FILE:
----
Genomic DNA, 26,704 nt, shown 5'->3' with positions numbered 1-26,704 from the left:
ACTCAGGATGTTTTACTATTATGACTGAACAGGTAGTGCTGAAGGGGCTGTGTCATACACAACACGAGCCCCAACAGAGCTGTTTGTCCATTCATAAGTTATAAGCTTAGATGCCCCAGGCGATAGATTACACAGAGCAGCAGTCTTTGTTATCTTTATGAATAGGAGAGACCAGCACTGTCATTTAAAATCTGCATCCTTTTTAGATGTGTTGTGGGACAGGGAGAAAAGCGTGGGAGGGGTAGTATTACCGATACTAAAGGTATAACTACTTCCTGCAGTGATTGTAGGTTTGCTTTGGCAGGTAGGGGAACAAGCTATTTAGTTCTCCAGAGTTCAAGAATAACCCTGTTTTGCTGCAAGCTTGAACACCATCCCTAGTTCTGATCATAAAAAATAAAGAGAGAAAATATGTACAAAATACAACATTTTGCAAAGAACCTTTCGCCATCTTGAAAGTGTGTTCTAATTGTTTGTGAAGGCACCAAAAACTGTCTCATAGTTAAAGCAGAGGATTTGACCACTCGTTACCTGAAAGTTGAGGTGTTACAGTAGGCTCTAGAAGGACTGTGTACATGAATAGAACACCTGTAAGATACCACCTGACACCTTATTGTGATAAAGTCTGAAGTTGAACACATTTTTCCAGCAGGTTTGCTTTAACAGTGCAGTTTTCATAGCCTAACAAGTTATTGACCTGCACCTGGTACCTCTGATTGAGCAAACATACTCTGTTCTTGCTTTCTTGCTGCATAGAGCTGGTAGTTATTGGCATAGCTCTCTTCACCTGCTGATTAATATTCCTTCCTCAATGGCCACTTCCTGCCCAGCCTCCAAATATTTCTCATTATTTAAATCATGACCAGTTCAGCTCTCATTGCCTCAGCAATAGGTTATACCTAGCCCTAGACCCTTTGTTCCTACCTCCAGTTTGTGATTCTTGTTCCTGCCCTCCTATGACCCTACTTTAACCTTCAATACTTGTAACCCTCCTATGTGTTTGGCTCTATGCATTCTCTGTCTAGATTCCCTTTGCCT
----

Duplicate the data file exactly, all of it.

Genomic DNA, 26,704 nt, shown 5'->3' with positions numbered 1-26,704 from the left:
ACTCAGGATGTTTTACTATTATGACTGAACAGGTAGTGCTGAAGGGGCTGTGTCATACACAACACGAGCCCCAACAGAGCTGTTTGTCCATTCATAAGTTATAAGCTTAGATGCCCCAGGCGATAGATTACACAGAGCAGCAGTCTTTGTTATCTTTATGAATAGGAGAGACCAGCACTGTCATTTAAAATCTGCATCCTTTTTAGATGTGTTGTGGGACAGGGAGAAAAGCGTGGGAGGGGTAGTATTACCGATACTAAAGGTATAACTACTTCCTGCAGTGATTGTAGGTTTGCTTTGGCAGGTAGGGGAACAAGCTATTTAGTTCTCCAGAGTTCAAGAATAACCCTGTTTTGCTGCAAGCTTGAACACCATCCCTAGTTCTGATCATAAAAAATAAAGAGAGAAAATATGTACAAAATACAACATTTTGCAAAGAACCTTTCGCCATCTTGAAAGTGTGTTCTAATTGTTTGTGAAGGCACCAAAAACTGTCTCATAGTTAAAGCAGAGGATTTGACCACTCGTTACCTGAAAGTTGAGGTGTTACAGTAGGCTCTAGAAGGACTGTGTACATGAATAGAACACCTGTAAGATACCACCTGACACCTTATTGTGATAAAGTCTGAAGTTGAACACATTTTTCCAGCAGGTTTGCTTTAACAGTGCAGTTTTCATAGCCTAACAAGTTATTGACCTGCACCTGGTACCTCTGATTGAGCAAACATACTCTGTTCTTGCTTTCTTGCTGCATAGAGCTGGTAGTTATTGGCATAGCTCTCTTCACCTGCTGATTAATATTCCTTCCTCAATGGCCACTTCCTGCCCAGCCTCCAAATATTTCTCATTATTTAAATCATGACCAGTTCAGCTCTCATTGCCTCAGCAATAGGTTATACCTAGCCCTAGACCCTTTGTTCCTACCTCCAGTTTGTGATTCTTGTTCCTGCCCTCCTATGACCCTACTTTAACCTTCAATACTTGTAACCCTCCTATGTGTTTGGCTCTATGCATTCTCTGTCTAGATTCCCTTTGCCT